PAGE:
The sixth annual Women’s March will once again see thousands of people gather for multiple rallies across the nation this weekend, this time on Roe v. Wade’s diamond anniversary – though in Southern California, the events seem as if they could be muted compared to past events.
The marches for women’s rights is scheduled for Sunday, Jan. 22, 50 years to the day that the U.S. Supreme Court issued its landmark ruling that women have a constitutional right to abortion.
But the events will also come seven months after the Supreme Court’s current iteration reversed course, returning abortion rights to the states.
This year’s National Women’s March will take place in Madison, Wisconsin, with the move from Washington, D.C., meant to signify the added importance of advocating on a state level, organizers said.
Nearly 800 people had so far signed up to attend that march. In the past, though, the national march – which began in 2017 – has drawn thousands.
Across Southern California, meanwhile, there are only a smattering of events scheduled for this weekend, with some not even including marches. A couple in Los Angeles, for example, will instead feature live music fundraisers or documentary screenings.
But that doesn’t mean there won’t be opportunities for folks to carry signs and shout chants. Claremont, Riverside and Huntington Beach all have marches planned – though the latter has so far only drawn about 50 RSVPs.
Perhaps the largest event, this time around, will be in Long Beach.
That gathering is organized by advocacy group LB/OC Women Rising – which has previously put on multiple successful events in downtown Long Beach, drawing hundreds of people – and will feature a march and rally. The rally will boast several speakers, including attorney Gloria Allred, Long Beach Mayor Rex Richardson, Vice Mayor Cindy Allen, state Assemblymember Josh Lowenthal and longtime activist Zoe Nicholson.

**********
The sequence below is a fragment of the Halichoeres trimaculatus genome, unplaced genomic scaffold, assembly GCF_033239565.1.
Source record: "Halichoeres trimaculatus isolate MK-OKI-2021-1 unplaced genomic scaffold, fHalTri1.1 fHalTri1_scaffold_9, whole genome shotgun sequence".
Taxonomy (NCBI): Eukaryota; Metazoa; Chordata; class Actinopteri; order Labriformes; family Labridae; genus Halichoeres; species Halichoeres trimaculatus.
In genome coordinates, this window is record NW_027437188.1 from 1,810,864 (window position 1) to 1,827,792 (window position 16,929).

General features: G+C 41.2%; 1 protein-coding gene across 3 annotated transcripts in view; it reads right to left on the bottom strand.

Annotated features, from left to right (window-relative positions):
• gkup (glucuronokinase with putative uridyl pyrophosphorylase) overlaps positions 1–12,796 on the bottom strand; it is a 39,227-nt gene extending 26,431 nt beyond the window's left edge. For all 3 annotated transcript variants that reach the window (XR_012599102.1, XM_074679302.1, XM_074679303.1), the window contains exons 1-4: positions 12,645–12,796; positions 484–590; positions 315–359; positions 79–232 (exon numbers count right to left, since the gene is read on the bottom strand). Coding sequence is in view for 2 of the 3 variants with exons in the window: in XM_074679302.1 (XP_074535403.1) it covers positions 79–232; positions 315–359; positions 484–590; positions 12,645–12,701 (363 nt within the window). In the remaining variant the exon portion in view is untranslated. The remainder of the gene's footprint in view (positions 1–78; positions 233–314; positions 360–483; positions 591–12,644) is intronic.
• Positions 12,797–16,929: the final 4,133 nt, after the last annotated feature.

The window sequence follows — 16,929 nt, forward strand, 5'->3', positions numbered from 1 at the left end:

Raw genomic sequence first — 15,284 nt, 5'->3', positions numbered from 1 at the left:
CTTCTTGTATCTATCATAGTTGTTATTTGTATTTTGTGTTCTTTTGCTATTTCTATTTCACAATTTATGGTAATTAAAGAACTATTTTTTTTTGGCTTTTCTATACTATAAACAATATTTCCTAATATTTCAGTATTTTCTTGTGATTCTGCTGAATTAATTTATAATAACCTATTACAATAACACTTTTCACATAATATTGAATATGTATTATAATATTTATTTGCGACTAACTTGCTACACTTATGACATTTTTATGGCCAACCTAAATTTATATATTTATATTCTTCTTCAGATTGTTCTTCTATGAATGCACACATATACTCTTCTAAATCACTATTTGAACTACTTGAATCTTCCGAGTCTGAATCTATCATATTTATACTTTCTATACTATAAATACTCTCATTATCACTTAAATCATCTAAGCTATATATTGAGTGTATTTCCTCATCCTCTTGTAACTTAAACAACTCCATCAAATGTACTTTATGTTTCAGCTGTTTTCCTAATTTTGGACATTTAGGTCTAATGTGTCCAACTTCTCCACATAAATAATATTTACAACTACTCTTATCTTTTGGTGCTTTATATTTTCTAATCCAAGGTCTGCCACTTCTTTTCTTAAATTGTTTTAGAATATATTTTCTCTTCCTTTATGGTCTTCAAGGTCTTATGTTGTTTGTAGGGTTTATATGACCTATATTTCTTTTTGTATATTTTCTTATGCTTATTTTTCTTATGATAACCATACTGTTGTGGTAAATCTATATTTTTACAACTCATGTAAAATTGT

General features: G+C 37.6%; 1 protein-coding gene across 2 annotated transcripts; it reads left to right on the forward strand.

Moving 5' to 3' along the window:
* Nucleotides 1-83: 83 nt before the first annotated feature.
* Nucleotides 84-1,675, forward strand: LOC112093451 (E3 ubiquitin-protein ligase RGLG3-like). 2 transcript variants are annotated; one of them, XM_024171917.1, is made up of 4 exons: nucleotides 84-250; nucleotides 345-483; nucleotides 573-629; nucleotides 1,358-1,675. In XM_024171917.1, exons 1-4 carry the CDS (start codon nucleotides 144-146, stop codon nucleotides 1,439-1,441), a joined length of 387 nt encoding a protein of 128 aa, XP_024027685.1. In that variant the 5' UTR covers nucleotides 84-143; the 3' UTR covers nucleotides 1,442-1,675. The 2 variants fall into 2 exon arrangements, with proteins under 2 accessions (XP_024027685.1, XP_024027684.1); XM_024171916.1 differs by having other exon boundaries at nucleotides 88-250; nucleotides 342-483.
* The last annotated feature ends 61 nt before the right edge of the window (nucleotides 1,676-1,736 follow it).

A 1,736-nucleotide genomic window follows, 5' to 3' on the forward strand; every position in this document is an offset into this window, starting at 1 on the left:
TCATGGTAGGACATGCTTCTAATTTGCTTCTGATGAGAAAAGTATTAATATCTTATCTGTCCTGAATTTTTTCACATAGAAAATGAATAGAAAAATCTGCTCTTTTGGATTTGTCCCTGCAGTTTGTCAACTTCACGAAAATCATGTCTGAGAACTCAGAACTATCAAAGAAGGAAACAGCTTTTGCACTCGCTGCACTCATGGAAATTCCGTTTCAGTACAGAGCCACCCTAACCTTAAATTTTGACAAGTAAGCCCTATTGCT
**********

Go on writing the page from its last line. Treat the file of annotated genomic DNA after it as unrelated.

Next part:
“The fact that we are gathering on a day that should be marking 50 years of reproductive freedom but instead now signifies a marking of what was and no longer exists, said LB/OC Women Rising founder Lisa Del Sesto, “is very significant and deserves to be noticed.”
After the Supreme Court overturned Roe in June, multiple states – many in the South and Midwest – moved quickly to enact laws to restrict or outright ban abortions.
California wasn’t one of those.
Instead, during the Nov. 8 election, the state’s voters overwhelmingly approved Proposition 1, enshrining reproductive freedom into the California Constitution.
Nevertheless, Roe’s demise underscores the work that remains with gender equality, local women’s rights organizers said.
“While in California it’s still legal to get an abortion,” said Sarah Van Berkum, the organizer of a women’s march fundraiser and live music show in West L.A, “it’s important to show up for the other states (to) instill the message that we’re demanding reproductive justice and freedom for all persons, everywhere.
“We’re sending a message that women and (their) allies,” she added, “will fight to protect our rights and our lives.”
Van Berkum also said she feels for the women who have already fought this battle once in their lifetimes.